Many people ask what its like here on a day to day basis. Truthfully, Its hard to put into words an “average” day here. I don’t really think there is an average day. Several times a week we have new children admitted into the center. This means there are very sick children who are either swollen or wasted away as a result of malnutrition, most of whom need an IV or feeding tube and are in critical care. There is always noise. As the children are being admitted by the nurse, they always scream in the arms of strangers. But strangely, its the ones who don’t scream that make my heart broken - often those are the children who are almost ready to give up fighting, they are too weak to even notice its not Mama or Papa holding them. Hearing the parents story is probably the hardest part of the intake for me - most that come to us haven’t eaten for days and most have had children pass away as a result of malnutrition. The effect of severe poverty is evident in their childs tiny body and red brittle hair. Often I want to cry for the children and their families but looking into their eyes and seeing hope as they have brought their child to a place where they will get well makes me realize that I shouldn’t be crying for them, My energy should be on fighting with them for their child. I should be hopeful with them. So while admissions are heartbreaking, they are full of promise.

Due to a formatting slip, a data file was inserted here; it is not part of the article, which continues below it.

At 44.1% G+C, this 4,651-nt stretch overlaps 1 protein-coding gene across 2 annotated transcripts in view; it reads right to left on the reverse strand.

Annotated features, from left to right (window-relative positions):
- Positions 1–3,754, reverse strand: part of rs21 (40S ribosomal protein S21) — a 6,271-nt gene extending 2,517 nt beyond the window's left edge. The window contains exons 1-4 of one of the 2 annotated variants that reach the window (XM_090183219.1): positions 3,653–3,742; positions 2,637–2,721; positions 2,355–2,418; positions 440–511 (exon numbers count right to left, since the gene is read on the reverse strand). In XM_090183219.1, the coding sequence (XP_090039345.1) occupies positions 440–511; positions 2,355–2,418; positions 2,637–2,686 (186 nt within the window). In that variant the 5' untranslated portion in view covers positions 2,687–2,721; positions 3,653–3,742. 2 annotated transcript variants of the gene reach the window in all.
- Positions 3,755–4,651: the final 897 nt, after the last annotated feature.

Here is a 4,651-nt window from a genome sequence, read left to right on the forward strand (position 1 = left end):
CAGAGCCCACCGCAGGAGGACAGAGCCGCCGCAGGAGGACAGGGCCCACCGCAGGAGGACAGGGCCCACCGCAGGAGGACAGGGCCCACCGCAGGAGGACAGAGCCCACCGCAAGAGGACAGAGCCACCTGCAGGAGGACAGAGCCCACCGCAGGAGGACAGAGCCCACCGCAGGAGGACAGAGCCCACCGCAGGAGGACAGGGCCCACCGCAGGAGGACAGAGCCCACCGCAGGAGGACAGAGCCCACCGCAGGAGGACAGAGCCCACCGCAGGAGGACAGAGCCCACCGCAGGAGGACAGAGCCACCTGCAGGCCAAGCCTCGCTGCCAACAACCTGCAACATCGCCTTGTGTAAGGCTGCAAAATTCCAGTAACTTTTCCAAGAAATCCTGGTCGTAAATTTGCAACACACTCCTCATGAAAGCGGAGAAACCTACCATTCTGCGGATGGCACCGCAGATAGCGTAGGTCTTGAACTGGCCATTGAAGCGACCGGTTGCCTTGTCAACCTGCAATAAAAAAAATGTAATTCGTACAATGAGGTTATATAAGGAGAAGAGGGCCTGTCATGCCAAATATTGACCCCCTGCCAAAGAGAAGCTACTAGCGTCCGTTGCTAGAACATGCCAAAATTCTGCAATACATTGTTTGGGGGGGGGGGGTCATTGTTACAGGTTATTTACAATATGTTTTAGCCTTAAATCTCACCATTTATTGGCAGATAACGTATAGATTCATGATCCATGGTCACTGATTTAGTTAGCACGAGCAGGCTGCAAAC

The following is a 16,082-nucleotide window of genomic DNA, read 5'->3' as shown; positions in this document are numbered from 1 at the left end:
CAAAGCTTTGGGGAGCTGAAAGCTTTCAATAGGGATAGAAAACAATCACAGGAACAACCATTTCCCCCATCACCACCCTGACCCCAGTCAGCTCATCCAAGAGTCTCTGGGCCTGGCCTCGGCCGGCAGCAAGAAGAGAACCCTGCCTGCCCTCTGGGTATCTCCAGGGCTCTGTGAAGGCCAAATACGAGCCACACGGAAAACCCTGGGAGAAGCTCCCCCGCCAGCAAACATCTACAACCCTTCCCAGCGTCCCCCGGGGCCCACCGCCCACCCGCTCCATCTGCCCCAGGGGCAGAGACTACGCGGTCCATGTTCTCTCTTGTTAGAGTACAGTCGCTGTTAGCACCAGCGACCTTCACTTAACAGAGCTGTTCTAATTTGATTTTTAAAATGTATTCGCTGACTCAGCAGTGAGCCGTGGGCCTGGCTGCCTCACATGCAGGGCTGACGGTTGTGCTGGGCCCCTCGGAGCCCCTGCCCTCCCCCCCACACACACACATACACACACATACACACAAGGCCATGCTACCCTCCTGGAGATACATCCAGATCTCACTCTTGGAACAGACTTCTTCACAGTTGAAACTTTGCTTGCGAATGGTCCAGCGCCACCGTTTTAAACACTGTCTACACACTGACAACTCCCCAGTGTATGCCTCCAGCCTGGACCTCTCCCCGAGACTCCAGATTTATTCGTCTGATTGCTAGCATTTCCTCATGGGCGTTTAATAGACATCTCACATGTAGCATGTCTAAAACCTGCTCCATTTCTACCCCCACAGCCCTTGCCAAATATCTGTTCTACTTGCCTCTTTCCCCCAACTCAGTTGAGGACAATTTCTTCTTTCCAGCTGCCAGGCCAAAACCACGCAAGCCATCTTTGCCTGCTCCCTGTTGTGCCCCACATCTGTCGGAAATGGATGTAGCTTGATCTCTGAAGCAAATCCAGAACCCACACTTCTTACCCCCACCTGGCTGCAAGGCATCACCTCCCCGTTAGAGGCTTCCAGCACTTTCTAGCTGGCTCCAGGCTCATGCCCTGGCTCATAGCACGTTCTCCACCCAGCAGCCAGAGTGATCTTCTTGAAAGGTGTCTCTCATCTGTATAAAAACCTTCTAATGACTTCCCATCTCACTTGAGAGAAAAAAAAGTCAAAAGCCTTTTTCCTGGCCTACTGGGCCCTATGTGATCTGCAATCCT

Other days we do discharges. When a child is well and graduates the program they go home to their family. All the nannies and staff gather around the child and their family to sing and pray before they leave. Watching the smiling faces leave through the gate makes all the long days and nights filled with worry worth every second. 
And then some days are filled with sadness and grief - holding a baby as you think this is there last few hours on earth, watching as a baby is declared dead because in 2016 they starved to death, hearing the cries of a now child-less mother, arranging caskets and burial clothes. These days are the hardest and I’m not sure its something I will ever become used to. But its these days that makes me more determined to fight for children and their families who are suffering from malnutrition. 
So an average day…it can be a day in the office updating patient databases and writing parents curriculum, it can be a day playing outside and watching the little ones learn new skills, it can be a day singing and praying over a child who is returning to their family happy and healthy, it can be a day holding and rocking our newest admissions as they fight with their tiny bodies to live another day, or it can be a day arranging the funeral of a baby. 

When we wake up and Sofia and I walk to the center each morning, I never really know which kind of day it will be. All I know for sure is that the fight must continue.